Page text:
It is no coincidence that Ladies First opens with a series of political cartoons promoting women’s suffrage. After all, this year marks the centennial of the ratification and passage of the 19th Amendment. You can think of no better way for the Billy Ireland Cartoon Library & Museum to celebrate this milestone than by highlighting the contributions women have made to the cartoon medium.
As curators Caitlin McGurk and Rachel Miller point out, this exhibition is as much about innovation as it is about representation. The point here is not only that women are (and always have been) active in the field, but also that they have moved the medium forward in surprising and creative ways. Moreover, these contributions occurred in an environment that was often detrimental (if not outright hostile) to women. To prove the point, Ladies First features a number of artists who have advanced their careers by adopting male aliases.
Given that cartoons, especially political cartoons, had the ability to reach large audiences and shape public opinion, it’s no surprise that women’s voices weren’t always included. As Alice Sheppard points out in Caricature for the suffrage; “The role of the political cartoonist is considered masculine because it wielded power and served as a vantage point from which to explore and ridicule…“ Moreover, political cartoonist Rayma Suprani observed in her recent TEDWomen Conference 2019“A political cartoon is a barometer of freedom.”
Unsurprisingly, opponents of suffrage used their vantage point to publish cartoons depicting suffragettes as hostile, raging harpies. One of the first tasks of pro-suffrage cartoonists then was to reframe the suffragettes as intelligent, ordinary women with reasonable demands. At this point, the political cartoons of Ladies First present textbook examples of how to use the power of images to capture narrative and reshape conversation.
Beyond these political cartoons, we see examples of innovation in both form and content. At Rose O’Neil’s Kewpie the cartoons promoted a progressive agenda while supporting a juggernaut of merchandising that served to further increase O’Neil’s influence. Jackie Ormes Single Panel Patty Jo ‘n’ Ginger cartoons of the 1940s and 1950s pushed back against racist stereotypes by portraying a pair of African-American sisters as elegant, intelligent, and outspoken. The cartoon’s popularity allowed Ormes to market a Patty-Jo doll; a toy renowned for its high-end wardrobe and positive portrayal of young African-American women.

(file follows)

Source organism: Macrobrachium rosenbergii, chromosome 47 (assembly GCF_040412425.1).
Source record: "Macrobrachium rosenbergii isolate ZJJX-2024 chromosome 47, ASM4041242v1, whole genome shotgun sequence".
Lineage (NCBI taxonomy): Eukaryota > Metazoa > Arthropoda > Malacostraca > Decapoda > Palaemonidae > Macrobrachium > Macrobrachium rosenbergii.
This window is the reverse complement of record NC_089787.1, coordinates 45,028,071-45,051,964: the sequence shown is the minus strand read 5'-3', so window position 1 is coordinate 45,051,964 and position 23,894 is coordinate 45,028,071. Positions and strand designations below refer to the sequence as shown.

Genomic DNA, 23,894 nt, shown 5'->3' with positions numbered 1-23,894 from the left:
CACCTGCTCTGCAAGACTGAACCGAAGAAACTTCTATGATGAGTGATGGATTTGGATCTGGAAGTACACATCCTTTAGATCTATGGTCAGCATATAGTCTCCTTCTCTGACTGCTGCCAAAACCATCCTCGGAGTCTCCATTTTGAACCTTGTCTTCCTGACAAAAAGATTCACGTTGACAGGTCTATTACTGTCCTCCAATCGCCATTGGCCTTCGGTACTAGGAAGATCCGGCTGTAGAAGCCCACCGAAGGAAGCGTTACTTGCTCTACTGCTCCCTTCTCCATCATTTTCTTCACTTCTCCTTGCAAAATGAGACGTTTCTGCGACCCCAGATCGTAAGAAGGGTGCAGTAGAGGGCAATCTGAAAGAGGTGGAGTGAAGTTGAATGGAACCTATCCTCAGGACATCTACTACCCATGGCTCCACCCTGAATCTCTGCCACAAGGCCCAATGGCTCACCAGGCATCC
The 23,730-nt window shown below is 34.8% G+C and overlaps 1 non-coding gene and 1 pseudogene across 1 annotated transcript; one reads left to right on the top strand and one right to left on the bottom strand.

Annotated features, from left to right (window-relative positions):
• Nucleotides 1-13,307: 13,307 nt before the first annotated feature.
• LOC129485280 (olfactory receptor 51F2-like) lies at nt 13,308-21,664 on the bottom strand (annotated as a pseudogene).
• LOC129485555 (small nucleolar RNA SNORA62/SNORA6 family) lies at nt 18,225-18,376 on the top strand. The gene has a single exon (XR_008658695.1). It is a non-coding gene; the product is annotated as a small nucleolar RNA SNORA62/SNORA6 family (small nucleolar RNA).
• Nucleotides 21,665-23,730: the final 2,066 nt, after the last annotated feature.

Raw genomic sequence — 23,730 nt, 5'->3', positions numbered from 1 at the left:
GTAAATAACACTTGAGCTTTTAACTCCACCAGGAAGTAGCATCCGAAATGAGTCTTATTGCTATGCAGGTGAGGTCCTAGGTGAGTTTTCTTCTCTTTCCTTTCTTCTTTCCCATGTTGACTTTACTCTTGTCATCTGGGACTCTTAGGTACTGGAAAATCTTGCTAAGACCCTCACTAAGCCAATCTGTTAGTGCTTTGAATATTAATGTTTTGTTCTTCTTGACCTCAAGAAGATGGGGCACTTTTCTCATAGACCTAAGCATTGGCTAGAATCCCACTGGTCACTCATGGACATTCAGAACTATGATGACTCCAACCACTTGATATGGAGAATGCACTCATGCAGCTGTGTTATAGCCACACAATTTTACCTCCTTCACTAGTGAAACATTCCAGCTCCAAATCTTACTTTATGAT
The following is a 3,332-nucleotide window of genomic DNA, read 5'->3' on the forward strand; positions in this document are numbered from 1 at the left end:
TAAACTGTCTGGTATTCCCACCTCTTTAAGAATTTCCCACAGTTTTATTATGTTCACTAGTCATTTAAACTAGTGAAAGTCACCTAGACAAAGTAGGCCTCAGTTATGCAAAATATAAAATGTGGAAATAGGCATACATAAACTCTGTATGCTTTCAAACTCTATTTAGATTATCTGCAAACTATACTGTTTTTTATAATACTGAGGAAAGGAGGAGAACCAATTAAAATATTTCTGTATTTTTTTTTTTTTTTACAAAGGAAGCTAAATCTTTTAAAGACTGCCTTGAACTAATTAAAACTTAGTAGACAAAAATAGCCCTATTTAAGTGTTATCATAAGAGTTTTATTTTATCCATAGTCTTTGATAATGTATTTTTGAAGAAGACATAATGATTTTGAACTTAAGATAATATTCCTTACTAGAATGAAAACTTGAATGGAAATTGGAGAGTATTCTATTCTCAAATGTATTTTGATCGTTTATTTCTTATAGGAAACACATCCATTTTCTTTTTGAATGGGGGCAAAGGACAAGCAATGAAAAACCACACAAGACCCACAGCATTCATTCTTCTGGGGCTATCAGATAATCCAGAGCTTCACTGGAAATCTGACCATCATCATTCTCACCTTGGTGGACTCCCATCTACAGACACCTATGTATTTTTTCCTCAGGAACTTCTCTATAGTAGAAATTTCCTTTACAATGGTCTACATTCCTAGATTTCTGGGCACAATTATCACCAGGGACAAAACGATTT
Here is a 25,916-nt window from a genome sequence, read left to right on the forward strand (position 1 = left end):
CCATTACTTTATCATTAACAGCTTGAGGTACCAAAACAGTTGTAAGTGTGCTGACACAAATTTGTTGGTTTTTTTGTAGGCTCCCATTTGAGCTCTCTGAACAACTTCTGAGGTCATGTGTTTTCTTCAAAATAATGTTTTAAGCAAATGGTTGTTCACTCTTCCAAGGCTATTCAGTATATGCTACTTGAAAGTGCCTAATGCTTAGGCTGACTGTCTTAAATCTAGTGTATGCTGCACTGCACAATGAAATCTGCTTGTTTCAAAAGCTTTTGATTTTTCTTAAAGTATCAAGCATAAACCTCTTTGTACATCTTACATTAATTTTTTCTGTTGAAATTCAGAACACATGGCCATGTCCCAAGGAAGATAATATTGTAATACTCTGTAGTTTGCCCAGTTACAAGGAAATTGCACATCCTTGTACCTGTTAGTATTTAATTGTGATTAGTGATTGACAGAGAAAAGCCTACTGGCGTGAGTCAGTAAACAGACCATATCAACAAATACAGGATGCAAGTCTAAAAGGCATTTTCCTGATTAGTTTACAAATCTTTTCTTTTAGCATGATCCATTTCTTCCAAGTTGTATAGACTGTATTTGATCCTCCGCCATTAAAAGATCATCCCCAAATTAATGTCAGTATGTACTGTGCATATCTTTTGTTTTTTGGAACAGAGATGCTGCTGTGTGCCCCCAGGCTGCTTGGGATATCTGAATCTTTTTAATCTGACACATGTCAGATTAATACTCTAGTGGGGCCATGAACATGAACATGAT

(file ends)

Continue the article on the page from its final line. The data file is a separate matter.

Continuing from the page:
Similarly, storytelling innovations abound. Whether it’s the real-time aging that characters experience in Lynn Johnston For the best or for the worst, the trials and daily labors of Cathy Guisewhite Kathy, or the provocative stories featured in anthologies like twisted sisters and Comix by Wimminit’s clear that the scope of storytelling – both in terms of what could be told and how – was expanding.
Women figure prominently in the rise of the modern graphic novel. Carol Tyler’s short story Hannah’s story (originally published in Drawn and quarterly), foreshadows much of what made this format so compelling. Told in the first person, Tyler presents an intimate family story; skillfully illustrating the emotional range the comic could include while focusing on the characters’ rich inner lives. It’s hard to imagine works like Alison Bechdel’s fun houseby Marjane Satrapi Persepolis or even Jerry Craft’s Newbery Award new child without the foundation that Tyler and others had laid.
Together, these voices, these stories and the way they are told represent perhaps the greatest innovation present in Ladies First. Through this sweeping collection of artists spanning a century of creativity, we see women expanding the narrative, pushing the boundaries of what and how can be told. With a compelling combination of honesty, intimacy, vulnerability, humor and anger, the women of Ladies First develop the genre. They enlarge it. They make it better.
Ladies First: A Century of Feminine Innovations in Comics and Cartoon Art can be viewed until May 3, 2020 at the Billy Ireland Cartoon Library & Museum, 1813 N. High St. For more information visit cartoons.osu.edu.